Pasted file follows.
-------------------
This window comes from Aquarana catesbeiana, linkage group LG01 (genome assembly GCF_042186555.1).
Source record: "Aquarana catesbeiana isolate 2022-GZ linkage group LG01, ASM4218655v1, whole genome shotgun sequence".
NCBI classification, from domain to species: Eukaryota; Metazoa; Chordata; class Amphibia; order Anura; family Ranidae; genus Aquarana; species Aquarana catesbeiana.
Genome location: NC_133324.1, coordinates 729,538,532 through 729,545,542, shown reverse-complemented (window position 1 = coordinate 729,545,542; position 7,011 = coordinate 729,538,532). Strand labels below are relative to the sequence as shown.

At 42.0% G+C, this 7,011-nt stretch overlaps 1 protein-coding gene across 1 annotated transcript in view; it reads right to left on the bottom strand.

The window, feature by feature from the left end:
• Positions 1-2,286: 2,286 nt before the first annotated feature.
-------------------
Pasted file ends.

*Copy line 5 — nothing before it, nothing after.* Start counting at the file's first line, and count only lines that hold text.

At 42.0% G+C, this 7,011-nt stretch overlaps 1 protein-coding gene across 1 annotated transcript in view; it reads right to left on the bottom strand.